In the late 1980s, Dr. Phillip Adams discovered a floppy disk controller malfunction common to many personal computers. After significant time and effort, he figured out several ways to fix the bug, and he patented them. Since then, Adams has filed several lawsuits accusing computer manufacturers of misappropriating his technology.
In the most recent chapter in Adams' fight to maintain his IP rights, a Utah federal magistrate judge's March 30 ruling against ASUSTEK Computer and ASUS Computer International (collectively ASUS) has generated controversy--not over the IP issues involved, but rather over how far a company must go in preserving documents and electronically stored data.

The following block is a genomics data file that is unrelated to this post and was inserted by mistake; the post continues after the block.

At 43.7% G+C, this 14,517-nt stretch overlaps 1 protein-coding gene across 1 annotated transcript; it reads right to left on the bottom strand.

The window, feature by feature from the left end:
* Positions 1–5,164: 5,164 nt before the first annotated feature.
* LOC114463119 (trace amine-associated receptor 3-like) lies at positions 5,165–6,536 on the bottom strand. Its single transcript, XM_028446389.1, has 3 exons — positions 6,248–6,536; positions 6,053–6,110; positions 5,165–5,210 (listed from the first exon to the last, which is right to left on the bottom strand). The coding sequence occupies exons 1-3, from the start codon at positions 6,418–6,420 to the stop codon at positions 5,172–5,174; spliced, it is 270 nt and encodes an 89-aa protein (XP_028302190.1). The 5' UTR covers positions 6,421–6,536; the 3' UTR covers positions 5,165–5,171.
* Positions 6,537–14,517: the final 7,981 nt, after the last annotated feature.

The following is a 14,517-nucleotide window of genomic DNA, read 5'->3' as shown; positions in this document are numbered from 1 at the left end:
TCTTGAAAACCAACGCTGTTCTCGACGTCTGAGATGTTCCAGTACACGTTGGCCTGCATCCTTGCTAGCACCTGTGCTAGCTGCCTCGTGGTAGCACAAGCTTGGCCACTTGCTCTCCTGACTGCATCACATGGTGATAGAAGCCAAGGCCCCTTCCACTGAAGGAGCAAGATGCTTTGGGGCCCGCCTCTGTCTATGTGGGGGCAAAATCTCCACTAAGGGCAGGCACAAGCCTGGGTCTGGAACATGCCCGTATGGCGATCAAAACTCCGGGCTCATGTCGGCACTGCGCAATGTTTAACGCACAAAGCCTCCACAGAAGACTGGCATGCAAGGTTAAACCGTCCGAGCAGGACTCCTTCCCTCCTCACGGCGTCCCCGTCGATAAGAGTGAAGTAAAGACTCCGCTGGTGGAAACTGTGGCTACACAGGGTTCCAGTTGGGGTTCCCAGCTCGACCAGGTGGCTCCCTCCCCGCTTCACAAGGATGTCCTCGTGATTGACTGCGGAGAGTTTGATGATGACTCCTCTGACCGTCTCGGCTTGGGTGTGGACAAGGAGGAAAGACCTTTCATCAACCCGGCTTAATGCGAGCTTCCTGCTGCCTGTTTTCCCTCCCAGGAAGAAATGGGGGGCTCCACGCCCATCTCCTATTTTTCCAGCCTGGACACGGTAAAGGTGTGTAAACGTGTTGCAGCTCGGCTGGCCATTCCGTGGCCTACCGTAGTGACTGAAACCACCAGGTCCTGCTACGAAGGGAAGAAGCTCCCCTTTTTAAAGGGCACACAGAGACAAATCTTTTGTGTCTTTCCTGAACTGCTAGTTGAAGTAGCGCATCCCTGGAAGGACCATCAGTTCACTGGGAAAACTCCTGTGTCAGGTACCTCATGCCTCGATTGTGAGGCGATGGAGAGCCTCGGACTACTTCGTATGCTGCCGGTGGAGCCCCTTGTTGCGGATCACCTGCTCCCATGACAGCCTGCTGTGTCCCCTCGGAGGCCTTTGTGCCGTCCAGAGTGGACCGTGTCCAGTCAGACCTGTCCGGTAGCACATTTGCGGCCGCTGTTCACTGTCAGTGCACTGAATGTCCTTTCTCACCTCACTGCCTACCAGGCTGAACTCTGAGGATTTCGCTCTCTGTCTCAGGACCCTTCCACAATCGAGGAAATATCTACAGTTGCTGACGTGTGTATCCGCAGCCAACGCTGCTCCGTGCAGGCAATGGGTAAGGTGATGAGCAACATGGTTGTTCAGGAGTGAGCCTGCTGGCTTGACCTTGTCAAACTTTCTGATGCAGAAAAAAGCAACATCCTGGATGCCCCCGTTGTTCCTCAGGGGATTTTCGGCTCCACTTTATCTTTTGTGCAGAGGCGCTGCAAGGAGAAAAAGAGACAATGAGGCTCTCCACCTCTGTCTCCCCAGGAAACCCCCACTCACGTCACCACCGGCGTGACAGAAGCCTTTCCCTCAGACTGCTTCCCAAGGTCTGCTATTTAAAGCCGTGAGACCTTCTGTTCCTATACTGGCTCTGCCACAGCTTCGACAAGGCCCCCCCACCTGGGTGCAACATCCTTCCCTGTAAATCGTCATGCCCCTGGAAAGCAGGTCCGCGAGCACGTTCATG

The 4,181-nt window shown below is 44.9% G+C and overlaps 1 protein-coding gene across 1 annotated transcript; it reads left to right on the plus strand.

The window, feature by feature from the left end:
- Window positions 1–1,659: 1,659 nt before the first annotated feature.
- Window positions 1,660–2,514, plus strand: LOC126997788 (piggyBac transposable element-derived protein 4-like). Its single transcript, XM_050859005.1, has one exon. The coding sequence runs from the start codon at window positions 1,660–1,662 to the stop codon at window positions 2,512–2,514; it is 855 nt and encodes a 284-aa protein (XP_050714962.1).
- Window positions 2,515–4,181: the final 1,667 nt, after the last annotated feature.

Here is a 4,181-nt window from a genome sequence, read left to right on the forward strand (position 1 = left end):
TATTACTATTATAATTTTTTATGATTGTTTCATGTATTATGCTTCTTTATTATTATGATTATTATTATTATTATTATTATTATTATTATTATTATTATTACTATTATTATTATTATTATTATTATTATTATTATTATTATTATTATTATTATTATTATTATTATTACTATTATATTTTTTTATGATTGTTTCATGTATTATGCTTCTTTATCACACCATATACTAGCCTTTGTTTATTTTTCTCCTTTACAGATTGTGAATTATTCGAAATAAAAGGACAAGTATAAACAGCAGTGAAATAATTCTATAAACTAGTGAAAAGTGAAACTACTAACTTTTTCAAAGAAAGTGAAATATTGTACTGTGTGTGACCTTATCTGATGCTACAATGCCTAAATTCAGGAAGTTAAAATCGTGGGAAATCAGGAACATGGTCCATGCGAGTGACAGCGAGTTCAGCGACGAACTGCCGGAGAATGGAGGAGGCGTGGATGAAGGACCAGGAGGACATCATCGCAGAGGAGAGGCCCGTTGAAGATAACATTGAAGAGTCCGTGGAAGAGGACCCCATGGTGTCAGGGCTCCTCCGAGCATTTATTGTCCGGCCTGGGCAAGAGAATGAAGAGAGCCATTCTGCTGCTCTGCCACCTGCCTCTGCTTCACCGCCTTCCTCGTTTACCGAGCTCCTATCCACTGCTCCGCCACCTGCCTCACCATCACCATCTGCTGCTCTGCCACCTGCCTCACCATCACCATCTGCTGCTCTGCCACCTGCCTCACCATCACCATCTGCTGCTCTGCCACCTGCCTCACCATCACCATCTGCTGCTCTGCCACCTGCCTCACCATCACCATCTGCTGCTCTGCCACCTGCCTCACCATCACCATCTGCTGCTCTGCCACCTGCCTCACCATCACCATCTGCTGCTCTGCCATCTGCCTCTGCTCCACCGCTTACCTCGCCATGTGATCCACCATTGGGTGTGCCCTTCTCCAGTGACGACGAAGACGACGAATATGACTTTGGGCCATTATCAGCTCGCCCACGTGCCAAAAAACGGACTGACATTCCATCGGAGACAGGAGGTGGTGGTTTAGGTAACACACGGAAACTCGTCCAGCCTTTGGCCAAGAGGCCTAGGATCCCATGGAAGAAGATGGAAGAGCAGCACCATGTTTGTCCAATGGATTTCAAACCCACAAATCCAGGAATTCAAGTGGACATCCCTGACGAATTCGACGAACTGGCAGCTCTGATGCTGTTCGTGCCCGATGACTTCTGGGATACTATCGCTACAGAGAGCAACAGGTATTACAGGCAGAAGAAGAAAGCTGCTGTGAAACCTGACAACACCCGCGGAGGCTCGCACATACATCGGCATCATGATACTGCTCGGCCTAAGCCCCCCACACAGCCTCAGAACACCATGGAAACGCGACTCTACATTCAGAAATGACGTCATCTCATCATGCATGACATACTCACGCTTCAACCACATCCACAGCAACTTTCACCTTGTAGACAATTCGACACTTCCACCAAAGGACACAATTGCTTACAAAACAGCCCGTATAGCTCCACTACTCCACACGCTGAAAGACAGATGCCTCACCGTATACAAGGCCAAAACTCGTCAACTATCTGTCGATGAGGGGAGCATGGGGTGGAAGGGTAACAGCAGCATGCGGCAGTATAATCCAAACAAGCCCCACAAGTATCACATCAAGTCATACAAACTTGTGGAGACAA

"I couldn't tell if the court was confused, meant to go down this road or felt boxed in by the facts," says Pete Pepiton, industry solutions director at CA, an IT software management company.
Reading between the lines, Radke suggests the judge smelled foul play, but the facts of the case made it tough to get the proper results without writing the controversial decision--a problem of "bad facts make bad law," he says.